|Tamil Tigers will go underground-Sri Lanka army chief|
|Friday, 19 September 2008|
By C. Bryson Hull
COLOMBO, Sept 18 (Reuters) - Sri Lanka's Tamil Tigers will go underground rather than "fight to the last man" once a northern offensive that has cut their strength to 3,000 fighters from 12,000 nears its end, Sri Lanka's army chief said on Thursday.
Lieutenant-General Sarath Fonseka also said he had no clear timeframe for retaking territory held by the Liberation Tigers of Tamil Eelam (LTTE), because his aim was killing all of the insurgents rather than seizing ground.
"We don't want to end up in a situation like in Iraq when you're moving fast, but you left behind a whole army who will resort to guerrilla tactics," Fonseka told Reuters in an interview at Army Headquarters in the capital Colombo.
"Therefore I don't give a timeframe," said the 38-year-veteran who was appointed army commander in 2005. The military in the last three months has stepped up an 18-month-old drive to wipe out the Tamil Tigers -- regarded as one of the world's most resilient guerrilla groups -- and end a war that has killed 70,000 since exploding in 1983. The Tigers want to establish a separate homeland for Sri Lanka's ethnic minority Tamils, in a nation that has been ruled by majority Sinhala-led government since independence from Britain in 1948.
Ground troops have steadily fought through the northern jungles of the Indian Ocean island and smashed LTTE outposts, bunkers and trenches with air strike support and a naval push that has almost paralysed the marine "Sea Tigers" unit. "All that is being worked towards finally clearing them off altogether.
They can't say 'we are pulling back', or this is a tactical withdrawal. You can't have a tactical withdrawal for one and a half years," Fonseka said. This week, the army said its soldiers had closed within 5.5 km (3 miles) of Kilinochchi, the insurgents' headquarters and a symbolic target for the military. "Just now they are fighting face-to-face, because we are fighting the Kilinochchi defence line, so the killing rate is very high.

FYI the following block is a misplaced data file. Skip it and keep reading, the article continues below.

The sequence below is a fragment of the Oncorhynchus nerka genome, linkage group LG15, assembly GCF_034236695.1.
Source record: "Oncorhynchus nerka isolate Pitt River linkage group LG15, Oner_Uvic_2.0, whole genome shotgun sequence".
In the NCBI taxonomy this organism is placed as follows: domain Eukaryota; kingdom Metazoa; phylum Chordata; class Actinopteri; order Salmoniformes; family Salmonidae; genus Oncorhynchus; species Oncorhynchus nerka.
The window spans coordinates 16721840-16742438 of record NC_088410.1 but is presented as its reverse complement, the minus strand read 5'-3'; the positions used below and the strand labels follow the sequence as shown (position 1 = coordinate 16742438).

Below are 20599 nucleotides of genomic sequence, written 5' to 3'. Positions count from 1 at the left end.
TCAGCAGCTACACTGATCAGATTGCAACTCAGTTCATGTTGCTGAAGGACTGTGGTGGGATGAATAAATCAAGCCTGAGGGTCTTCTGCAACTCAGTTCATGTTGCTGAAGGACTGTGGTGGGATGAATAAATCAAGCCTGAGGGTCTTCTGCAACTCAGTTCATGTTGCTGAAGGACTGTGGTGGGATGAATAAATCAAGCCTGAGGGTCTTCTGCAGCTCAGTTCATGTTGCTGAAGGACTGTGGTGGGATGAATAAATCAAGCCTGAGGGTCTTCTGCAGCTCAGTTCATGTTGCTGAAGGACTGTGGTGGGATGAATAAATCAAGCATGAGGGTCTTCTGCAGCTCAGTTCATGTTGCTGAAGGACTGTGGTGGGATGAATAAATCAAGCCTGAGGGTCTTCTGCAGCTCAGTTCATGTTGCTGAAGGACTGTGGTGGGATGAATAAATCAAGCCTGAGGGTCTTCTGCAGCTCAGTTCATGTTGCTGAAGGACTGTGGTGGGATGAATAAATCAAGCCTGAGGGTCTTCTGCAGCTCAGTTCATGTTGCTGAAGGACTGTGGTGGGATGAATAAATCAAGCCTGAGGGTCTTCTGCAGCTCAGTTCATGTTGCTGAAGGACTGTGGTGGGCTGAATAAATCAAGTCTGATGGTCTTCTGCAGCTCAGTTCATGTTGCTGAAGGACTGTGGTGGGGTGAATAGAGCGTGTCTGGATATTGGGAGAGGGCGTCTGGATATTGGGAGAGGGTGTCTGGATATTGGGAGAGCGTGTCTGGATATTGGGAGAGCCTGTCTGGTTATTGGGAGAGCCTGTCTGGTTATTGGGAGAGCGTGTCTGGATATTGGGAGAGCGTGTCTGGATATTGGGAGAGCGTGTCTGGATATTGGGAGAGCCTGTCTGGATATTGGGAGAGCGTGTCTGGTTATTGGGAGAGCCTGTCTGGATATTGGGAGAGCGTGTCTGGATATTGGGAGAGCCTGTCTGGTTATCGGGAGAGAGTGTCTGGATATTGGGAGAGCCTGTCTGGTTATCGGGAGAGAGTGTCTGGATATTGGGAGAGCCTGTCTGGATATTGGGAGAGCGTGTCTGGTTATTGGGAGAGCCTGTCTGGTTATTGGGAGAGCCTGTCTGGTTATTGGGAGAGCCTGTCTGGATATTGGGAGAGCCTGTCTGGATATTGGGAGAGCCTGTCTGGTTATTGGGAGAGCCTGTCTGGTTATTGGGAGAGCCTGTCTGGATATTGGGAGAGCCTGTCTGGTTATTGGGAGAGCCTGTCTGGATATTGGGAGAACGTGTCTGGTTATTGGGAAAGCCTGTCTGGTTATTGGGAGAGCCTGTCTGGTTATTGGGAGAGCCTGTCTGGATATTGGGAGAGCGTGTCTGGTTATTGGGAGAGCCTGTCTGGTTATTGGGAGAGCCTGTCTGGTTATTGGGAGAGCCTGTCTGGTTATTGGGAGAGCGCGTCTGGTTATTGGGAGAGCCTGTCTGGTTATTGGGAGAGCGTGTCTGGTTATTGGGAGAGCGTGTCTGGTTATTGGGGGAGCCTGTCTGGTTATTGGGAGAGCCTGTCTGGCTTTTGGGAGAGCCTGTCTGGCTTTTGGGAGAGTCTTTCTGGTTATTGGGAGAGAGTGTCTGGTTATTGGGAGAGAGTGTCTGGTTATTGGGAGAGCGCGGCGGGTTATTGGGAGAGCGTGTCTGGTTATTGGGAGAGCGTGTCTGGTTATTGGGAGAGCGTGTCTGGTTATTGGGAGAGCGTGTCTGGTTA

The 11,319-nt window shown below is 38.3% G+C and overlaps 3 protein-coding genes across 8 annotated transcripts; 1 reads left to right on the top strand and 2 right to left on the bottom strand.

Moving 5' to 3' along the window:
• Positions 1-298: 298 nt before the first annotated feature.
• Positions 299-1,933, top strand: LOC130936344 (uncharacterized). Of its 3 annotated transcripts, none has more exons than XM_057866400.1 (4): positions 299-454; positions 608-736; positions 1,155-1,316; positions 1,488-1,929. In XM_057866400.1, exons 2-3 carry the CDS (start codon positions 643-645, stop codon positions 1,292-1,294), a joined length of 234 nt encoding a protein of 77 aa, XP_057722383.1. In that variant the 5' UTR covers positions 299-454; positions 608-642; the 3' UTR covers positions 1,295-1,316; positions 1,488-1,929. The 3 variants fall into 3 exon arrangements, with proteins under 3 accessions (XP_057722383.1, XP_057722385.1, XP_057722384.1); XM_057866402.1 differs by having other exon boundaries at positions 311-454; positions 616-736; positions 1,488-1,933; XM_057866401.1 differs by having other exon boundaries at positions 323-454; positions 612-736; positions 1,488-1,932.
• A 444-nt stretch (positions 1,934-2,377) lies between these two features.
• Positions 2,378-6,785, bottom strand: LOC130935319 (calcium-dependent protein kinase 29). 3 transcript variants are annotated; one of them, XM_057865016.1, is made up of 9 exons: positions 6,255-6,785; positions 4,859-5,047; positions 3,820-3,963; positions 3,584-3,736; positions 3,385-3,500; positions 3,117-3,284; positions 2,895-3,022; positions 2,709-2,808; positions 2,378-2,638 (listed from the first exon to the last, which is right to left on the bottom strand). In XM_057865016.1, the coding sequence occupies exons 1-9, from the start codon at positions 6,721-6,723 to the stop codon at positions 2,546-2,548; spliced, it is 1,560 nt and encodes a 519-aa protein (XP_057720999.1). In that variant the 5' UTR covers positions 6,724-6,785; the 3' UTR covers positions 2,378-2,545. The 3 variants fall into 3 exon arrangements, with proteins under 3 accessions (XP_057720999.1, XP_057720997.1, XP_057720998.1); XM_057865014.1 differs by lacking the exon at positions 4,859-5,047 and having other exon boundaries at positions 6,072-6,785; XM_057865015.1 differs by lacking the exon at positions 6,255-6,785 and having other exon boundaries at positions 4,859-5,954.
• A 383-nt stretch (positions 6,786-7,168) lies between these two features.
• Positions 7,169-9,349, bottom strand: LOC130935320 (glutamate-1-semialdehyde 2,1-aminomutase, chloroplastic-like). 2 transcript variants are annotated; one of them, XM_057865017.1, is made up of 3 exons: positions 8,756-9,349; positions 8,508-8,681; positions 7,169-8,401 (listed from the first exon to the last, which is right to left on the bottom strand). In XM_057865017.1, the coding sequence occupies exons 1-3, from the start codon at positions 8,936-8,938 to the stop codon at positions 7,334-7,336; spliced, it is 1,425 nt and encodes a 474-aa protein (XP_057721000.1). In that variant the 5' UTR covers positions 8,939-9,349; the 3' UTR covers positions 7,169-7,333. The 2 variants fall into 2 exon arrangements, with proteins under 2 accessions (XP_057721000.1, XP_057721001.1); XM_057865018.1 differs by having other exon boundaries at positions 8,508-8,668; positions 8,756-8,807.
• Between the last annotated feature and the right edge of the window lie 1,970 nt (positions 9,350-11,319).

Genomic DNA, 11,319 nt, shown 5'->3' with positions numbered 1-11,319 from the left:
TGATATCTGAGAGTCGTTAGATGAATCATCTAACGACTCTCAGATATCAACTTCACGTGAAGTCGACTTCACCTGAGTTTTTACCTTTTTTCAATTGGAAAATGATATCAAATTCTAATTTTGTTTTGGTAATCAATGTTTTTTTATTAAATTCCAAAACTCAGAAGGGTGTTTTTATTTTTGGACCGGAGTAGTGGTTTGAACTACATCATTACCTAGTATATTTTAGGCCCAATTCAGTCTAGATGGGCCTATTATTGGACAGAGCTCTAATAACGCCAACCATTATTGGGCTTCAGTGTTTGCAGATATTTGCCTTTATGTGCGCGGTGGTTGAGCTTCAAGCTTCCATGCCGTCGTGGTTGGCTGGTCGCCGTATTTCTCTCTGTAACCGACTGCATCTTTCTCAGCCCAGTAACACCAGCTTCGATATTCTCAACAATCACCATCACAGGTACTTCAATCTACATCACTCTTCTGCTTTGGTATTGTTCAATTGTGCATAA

Lieutenant-General Sarath Fonseka
So I don't know how long they can afford to resist like this," Fonseka said. Rebel founder and leader Velupillai Prabhakaran has moved east of there to somewhere inland from the Mullaittivu port, Fonseka said. He said that the military had already killed 9,000 LTTE fighters in the north. Independent confirmation of casualty numbers is difficult, since media access to the war zone is restricted and both sides for years have distorted the figures to their benefit.
Despite the LTTE's vaunted squadrons of suicide fighters who wear cyanide capsules around their necks in case of capture, Fonseka said did not foresee them sustaining a conventional fight too much longer.
"There are over 3,000 cadres, and I don't think they will fight to the last man. When it comes down to a certain level, they will try to go and mingle with the people or resort to other tactics like they are trying in the east," Fonseka said.
Sri Lanka recaptured the formerly LTTE-held east in July 2007, helped by the defection of an influential Tiger commander. Since then, there have been sporadic attacks on police, soldiers and civilians that the government blames on pockets of rebels.
(Editing by Jeremy Laurence)
|Last Updated ( Monday, 09 March 2009 )|
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